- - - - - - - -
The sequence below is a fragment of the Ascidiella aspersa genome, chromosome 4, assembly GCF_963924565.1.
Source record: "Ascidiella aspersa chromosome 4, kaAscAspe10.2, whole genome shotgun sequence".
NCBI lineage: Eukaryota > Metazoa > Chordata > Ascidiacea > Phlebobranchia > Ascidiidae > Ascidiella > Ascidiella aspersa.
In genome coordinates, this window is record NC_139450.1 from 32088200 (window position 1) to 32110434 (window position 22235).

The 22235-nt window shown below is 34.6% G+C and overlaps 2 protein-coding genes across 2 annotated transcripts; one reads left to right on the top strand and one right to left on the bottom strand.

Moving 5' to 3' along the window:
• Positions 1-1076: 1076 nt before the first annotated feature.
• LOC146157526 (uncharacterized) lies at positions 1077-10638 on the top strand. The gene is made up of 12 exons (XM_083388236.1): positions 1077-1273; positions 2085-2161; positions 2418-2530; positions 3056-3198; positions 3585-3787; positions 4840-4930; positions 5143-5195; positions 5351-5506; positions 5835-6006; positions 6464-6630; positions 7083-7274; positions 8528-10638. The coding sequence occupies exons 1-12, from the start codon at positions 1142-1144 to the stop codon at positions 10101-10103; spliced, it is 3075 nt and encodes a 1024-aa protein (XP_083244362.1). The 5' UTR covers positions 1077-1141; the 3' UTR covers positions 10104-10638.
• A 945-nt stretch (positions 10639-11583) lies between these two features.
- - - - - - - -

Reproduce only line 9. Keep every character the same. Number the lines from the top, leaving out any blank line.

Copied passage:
• A 945-nt stretch (positions 10639-11583) lies between these two features.